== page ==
I remember one spring when a rufous hummingbird took up residence near the Smithsonian Museum on the National Mall.  That event made the front page of the Washington Post.  The bird should have been taking the migration route from Mexico along the Pacific coast to Canada and Alaska. 

 

A couple of years back I was on another birding website and I found a nesting pair of rufous hummingbirds on my property.  I was excited about it and wanted to share.  The feedback I got was crushing.  I was called a liar and asked to leave.  They raked me over the coals.  I didn't have a camera at the time and I vowed that I would never be without one again.  It was pretty bad.  I wonder if those people read that article and thought about my nesting pair of beauties.  I hope so.  😛

p.s.  I'm in New Mexico

Edited by Totah Sam
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58 minutes ago, Totah Sam said:

A couple of years back I was on another birding website and I found a nesting pair of rufous hummingbirds on my property.  I was excited about it and wanted to share.  The feedback I got was crushing.  I was called a liar and asked to leave.  They raked me over the coals.  

Peer mail me the name of that site, would you?  I want avoid it.

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I am sorry you were unfairly trashed by the ignorant know-it-alls.  The rufous is a rolling stone.  It has even been reported across the Bering Strait in Russia!😍

I had a similar experience when I reported a sighting of a green parakeet in Austin.  I was stuck in traffic and there were three or four examples among more familiar species hopping around the lawn of a house not more than thirty feet from my window.  I obtained a long and detailed observation.  The weather on that March day was extremely windy and partly cloudy.   Many accused me of confusing the green parakeet with the native colony of monk parakeet.  I know a monk parakeet when I see one.  The bird I reported was leaner, more drab colored, and more monochrome (no yellow markings) than the monk parakeet.  I do not think it is improbable that a green parakeet could traverse the 311 miles from McAllen to Austin.  From that experience I have learned to carry a very capable digital compact camera in my pocket.  I should probably stash a second compact in my usual ride.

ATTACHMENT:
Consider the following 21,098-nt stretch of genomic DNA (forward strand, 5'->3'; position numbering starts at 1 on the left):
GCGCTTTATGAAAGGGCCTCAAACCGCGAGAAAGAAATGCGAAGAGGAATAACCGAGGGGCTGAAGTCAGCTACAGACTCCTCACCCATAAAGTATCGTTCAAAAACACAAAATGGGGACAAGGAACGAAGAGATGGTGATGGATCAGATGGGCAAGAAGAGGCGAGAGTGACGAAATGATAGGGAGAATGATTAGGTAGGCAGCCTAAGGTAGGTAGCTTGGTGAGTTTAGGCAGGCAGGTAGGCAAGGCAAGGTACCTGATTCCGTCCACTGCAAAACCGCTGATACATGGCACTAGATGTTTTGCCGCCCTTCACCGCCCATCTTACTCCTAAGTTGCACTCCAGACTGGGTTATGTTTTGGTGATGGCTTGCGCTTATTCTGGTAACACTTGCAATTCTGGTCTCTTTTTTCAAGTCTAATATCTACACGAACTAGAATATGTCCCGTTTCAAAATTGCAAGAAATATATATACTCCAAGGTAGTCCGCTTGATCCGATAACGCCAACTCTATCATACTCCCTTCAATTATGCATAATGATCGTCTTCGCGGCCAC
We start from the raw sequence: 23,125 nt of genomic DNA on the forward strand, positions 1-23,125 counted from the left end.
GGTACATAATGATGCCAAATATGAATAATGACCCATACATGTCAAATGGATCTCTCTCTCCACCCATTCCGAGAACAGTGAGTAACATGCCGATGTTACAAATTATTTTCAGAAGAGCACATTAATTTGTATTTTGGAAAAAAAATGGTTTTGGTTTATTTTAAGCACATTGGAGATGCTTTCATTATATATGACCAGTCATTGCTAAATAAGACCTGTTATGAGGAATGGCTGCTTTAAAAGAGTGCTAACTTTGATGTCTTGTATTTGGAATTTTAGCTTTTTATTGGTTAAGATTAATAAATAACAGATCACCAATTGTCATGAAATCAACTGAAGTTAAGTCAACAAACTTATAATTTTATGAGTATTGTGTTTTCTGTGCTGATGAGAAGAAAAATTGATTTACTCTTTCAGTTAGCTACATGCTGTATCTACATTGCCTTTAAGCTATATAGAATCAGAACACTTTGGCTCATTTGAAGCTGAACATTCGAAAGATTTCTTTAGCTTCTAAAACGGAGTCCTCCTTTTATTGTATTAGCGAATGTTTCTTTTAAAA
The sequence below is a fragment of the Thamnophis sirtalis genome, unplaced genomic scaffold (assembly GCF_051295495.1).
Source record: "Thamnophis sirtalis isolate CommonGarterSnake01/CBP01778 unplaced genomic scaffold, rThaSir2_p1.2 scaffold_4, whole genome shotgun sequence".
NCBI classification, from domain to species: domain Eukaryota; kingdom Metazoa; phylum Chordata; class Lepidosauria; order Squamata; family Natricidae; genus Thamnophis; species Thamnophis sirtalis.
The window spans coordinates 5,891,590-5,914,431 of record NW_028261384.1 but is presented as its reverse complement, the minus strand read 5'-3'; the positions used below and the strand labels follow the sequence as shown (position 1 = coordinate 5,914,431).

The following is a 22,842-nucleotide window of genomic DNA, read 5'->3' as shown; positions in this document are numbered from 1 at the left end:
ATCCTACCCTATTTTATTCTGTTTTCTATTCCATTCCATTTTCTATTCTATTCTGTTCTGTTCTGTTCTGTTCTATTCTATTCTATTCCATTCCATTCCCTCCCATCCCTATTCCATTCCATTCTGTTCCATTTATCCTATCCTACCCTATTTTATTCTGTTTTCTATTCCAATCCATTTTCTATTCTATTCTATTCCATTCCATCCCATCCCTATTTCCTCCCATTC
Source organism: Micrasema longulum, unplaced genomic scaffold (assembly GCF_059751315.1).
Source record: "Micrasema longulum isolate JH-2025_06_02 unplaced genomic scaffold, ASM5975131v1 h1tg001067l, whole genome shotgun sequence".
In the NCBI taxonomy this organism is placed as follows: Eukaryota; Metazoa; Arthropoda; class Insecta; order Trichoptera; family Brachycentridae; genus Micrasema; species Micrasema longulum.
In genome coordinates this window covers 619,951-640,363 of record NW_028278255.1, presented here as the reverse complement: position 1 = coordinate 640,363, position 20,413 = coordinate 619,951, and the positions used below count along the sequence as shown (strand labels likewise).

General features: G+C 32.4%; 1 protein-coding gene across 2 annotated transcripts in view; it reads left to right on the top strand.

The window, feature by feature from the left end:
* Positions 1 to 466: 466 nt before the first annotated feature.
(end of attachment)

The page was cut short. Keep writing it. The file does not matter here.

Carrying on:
https://txtbba.tamu.edu/species-accounts/green-parakeet/

 

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I am sorry you were unfairly trashed by the ignorant know-it-alls.  The rufous is a rolling stone.  It has even been reported across the Bering Strait in Russia!😍

I had a similar experience when I reported a sighting of a green parakeet in Austin.  I was stuck in traffic and there were three or four examples among more familiar species hopping around the lawn of a house not more than thirty feet from my window.  I obtained a long and detailed observation.  The weather on that March day was extremely windy and partly cloudy.   Many accused me of confusing the green parakeet with the native colony of monk parakeet.  I know a monk parakeet when I see one.  The bird I reported was leaner, more drab colored, and more monochrome (no yellow markings) than the monk parakeet.  I do not think it is improbable that a green parakeet could traverse the 311 miles from McAllen to Austin.  From that experience I have learned to carry a very capable digital compact camera in my pocket.  I should probably stash a second compact in my usual ride.  

 

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Eastern Screech-Owl is a possibility. They have quite a diversity of call, but if this is one it is a call I haven't heard before. I'll go listen to more recordings (for reference, I use Macaulay Library online to listen to recordings).

 

Ironically, someone reported a Limpkin window strike in Travis County yesterday. Not many details nor descriptive information so who knows if it was correctly identified...